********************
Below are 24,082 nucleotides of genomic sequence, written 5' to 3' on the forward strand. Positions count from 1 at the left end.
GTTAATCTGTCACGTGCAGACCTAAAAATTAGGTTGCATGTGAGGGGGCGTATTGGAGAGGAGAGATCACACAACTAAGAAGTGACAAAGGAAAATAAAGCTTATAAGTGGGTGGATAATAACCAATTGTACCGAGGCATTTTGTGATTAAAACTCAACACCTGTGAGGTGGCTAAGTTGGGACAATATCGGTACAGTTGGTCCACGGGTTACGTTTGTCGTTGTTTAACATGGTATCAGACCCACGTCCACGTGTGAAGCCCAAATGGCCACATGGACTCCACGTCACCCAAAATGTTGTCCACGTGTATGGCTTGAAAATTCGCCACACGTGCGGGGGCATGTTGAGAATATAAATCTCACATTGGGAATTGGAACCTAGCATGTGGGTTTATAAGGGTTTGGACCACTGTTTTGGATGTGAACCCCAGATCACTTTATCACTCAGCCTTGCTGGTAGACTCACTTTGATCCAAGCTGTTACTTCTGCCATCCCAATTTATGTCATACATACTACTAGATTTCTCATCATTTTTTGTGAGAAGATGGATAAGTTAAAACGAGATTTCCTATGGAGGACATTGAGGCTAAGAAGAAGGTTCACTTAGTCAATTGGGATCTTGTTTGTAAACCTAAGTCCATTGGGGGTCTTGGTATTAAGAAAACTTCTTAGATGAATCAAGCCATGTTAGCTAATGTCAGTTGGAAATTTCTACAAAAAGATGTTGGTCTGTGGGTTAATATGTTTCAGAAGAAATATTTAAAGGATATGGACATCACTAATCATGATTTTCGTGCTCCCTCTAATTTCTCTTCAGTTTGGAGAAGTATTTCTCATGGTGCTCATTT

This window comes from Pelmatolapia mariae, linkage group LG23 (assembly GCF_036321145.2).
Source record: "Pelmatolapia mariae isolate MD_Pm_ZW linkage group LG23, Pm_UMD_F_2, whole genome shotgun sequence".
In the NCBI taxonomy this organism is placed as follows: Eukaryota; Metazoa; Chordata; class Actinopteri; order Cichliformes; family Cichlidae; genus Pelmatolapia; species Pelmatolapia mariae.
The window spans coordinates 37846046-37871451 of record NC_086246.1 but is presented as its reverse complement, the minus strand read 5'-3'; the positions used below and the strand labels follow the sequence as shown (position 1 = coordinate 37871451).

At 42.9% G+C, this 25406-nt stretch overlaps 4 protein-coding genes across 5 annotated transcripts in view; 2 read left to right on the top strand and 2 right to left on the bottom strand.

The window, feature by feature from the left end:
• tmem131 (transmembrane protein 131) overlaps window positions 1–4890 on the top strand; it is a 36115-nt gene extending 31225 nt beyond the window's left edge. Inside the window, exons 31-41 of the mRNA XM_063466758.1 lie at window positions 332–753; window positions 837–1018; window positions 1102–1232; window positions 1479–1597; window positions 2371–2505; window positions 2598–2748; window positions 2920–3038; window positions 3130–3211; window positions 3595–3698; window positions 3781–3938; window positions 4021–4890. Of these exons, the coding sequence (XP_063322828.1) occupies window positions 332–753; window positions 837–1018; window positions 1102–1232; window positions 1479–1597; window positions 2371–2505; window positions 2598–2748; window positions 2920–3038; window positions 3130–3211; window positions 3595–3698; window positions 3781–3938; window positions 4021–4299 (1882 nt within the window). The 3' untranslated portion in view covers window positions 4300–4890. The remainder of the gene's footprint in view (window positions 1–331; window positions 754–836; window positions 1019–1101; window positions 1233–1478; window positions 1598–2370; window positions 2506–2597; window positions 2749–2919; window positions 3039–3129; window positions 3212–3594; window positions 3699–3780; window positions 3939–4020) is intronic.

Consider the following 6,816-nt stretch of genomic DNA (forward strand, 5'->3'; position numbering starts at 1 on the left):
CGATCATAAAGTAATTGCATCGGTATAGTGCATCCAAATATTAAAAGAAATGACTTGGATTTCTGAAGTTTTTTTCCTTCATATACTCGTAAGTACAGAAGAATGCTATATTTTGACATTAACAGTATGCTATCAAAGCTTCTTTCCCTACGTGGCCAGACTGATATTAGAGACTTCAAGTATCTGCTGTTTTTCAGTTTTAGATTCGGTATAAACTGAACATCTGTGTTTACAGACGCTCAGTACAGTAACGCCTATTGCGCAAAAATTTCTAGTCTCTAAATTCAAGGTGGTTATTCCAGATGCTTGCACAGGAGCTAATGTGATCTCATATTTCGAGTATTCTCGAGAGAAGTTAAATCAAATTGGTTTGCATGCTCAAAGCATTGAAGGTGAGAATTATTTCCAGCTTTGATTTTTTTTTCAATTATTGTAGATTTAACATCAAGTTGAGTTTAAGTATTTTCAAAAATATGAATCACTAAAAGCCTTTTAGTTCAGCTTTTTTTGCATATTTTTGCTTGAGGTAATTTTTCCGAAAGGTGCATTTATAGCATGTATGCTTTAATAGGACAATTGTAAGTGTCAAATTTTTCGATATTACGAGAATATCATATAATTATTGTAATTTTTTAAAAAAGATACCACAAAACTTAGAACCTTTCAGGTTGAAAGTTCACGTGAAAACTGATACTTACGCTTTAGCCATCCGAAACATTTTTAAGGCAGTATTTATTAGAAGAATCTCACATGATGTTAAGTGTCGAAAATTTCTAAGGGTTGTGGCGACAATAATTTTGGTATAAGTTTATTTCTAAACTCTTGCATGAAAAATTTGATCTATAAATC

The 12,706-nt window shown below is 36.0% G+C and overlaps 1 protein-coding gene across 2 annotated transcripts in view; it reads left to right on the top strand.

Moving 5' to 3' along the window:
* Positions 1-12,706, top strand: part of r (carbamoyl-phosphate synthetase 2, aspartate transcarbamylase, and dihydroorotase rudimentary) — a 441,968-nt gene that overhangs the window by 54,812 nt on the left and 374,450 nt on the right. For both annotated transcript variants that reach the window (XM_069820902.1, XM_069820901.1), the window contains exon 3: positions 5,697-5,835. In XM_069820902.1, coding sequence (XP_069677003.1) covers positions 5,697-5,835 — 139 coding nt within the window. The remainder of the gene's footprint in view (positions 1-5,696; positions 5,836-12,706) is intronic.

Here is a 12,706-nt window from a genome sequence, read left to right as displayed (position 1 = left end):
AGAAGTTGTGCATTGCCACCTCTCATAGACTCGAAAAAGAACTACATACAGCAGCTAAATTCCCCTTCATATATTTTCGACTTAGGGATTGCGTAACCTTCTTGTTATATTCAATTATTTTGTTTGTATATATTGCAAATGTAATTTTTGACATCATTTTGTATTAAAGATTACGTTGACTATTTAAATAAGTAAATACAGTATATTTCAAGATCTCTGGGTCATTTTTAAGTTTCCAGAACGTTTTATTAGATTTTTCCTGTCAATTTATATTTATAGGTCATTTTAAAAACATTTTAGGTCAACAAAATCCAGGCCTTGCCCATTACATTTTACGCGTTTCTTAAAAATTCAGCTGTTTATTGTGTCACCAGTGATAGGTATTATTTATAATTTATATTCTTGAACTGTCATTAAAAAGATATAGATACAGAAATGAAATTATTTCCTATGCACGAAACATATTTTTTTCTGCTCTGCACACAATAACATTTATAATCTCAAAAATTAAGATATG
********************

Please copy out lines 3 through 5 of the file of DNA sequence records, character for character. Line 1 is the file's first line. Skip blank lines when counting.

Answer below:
This window comes from Pelmatolapia mariae, linkage group LG23 (assembly GCF_036321145.2).
Source record: "Pelmatolapia mariae isolate MD_Pm_ZW linkage group LG23, Pm_UMD_F_2, whole genome shotgun sequence".
In the NCBI taxonomy this organism is placed as follows: Eukaryota; Metazoa; Chordata; class Actinopteri; order Cichliformes; family Cichlidae; genus Pelmatolapia; species Pelmatolapia mariae.